The fit of my bucket is really tight, so the glue is just to seal any air leaks.  The glue does seem to stick to the plastic, but I bet it could be ripped off if you tried.

If you have some shifting of the bucket to the wood, I would use three pretty flat pan-head screws and attach it from the inside to prevent shifting.  Then it really would not matter what kind of glue or caulking... it would just be there to seal things up instead of holding the bucket, etc. 

7/18/2018 1:14:24 PM Roy
Hi I don't know if you are still monitoring this site or not but thought I would ask and see.
I have built a unit like yours but have not put it on a bigger catch bucket as of yet.
Two questions, I see that other designs of this the vac pipe is cut right at the top where as yours is longer. Will this make a difference?
Also do I need to fit this to a bigger catch bucket in order for this to work properly?

Thank you


7/18/2018 2:06:19 PM TinkerT
Yes, Seems to, and Yes.  :)

Yes I am still monitoring and happy to respond to questions.

I noticed better performance with a medium or long pipe that goes out to the vacuum.  I think it helps ensure the debris doesn't go straight from the slightly turbulent incoming air, directly into the out-flow.  Gives it a little more time to be sure it gets into the circular motion that forces debris out of the air against the sidewalls.  It didn't seem to make a difference between a medium and long, but did make a difference over a short/no pipe for me.

You could use a 5 gallon bucket for your lower (as long as your shop vac doesn't cause it to collapse), but it needs some kind of lower bucket to drop the debris down the sidewalls and into past the slits.  Without the lower bucket the air movement seems to keep disturbing the debris in the bucket too much and returning it to the airflow.  Having only slits to prevent too much air movement in the lower container seems to be a big key for why this worked out so well.  Also, tape, caulk, weather stripping, or hot glue should be used to seal the connection between, etc... every bit of air that gets around seals/connections will reduce the suction you maintain.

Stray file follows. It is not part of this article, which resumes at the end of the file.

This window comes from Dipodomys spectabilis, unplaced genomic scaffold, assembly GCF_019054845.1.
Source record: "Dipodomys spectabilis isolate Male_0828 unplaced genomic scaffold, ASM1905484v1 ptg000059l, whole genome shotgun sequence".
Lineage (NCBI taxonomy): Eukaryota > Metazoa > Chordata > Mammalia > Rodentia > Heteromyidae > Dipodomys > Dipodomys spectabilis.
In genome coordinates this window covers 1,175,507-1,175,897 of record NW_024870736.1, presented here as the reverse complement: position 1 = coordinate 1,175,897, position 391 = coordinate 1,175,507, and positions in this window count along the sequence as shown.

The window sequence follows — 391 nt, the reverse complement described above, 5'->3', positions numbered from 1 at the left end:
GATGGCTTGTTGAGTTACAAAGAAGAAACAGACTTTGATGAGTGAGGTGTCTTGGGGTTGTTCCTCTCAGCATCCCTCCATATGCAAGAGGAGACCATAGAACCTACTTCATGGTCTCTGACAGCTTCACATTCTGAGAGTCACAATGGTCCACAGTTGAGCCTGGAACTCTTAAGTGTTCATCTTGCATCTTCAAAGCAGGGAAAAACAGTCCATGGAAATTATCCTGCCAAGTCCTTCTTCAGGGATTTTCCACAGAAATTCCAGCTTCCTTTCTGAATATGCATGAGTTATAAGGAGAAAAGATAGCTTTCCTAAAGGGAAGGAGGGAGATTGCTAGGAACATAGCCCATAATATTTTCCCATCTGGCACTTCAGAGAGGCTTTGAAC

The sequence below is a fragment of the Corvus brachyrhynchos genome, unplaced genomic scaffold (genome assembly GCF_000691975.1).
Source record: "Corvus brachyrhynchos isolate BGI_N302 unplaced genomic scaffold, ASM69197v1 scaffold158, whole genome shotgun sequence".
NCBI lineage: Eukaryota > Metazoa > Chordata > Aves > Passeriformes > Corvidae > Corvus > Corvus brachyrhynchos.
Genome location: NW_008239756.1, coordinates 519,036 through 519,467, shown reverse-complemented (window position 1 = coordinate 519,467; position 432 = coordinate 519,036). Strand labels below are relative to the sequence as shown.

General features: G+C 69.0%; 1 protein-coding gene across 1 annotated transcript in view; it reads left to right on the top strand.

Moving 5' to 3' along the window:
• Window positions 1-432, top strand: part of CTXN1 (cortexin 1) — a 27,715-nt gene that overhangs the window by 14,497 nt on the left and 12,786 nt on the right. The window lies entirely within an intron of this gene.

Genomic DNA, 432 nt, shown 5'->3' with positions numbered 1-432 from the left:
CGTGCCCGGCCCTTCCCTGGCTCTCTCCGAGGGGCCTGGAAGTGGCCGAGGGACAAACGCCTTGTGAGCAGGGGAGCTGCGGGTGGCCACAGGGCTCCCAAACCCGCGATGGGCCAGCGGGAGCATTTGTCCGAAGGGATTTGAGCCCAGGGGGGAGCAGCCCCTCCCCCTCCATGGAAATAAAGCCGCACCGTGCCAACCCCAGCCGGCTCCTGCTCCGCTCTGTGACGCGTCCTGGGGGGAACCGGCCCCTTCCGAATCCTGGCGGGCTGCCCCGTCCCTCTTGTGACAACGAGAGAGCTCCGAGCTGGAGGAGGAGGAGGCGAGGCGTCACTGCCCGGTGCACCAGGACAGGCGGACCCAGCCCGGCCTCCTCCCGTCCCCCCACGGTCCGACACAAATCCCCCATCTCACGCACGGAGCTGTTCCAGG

9/12/2018 3:57:58 PM Darkdelta
I will build this also. Thanks for being creative, I was at the end of the line when creativity was being handed out! I wonder how this would work with the entire bottom removed? I suppose the bottom provides some structural stability. Regardless thanks for sharing!

9/14/2018 7:35:53 AM TinkerT
You are very welcome.

The bottom having slots that drop debris into the bigger container not only provides structure to keep the bucket from collapse, but also keeps too much air from getting into the lower container and stirring debris back into the air flow.

2/4/2019 8:05:12 PM Jim
Would this system work  on a larger dust collecter ? A 2hp harber frieght.

2/5/2019 10:07:50 AM TinkerT
Jim, I do think it would, but dust collectors often run on a lower speed with higher volume, so I can't say for sure how well.

2/10/2020 11:49:55 AM Majkl
Good day . I would like to ask whether it works for fine sawdust or drywall 100%. If nothing gets to the vacuum cleaner filter? I built something similar but cyclone-based and the fine dust passes to the vacuum cleaner filter. I would give a photo but I do not know where. Have a nice day Majkl.

10/4/2020 7:48:43 PM Robert

Regarding the main Lid on top of the bottom container, is the Weather Strip is enough in making a thigh seal without any succion loss ?  Would it be better to install kinda sort of mechanical hooks to make sure it stays put and not loosing any sir succion ?

My 2 cents !

Many thanks

10/6/2020 12:42:15 PM TinkerT
In this case, it doesn't need any additional clamps unless you might knock it over.  As the suction increases, it actually tightens the lid against the weather strip, so it compresses more and creates a great seal.

This is very soft and thick weatherseal though, so I think that makes a difference.  A harder rubber or thin weatherseal might need additional clamping though.

10/6/2020 12:48:55 PM Robert
I'm working hard to get this Cyclone Dust collector completed B4 Christmas !! I'm joking...!
Many thanks for your fast reply, appreciated !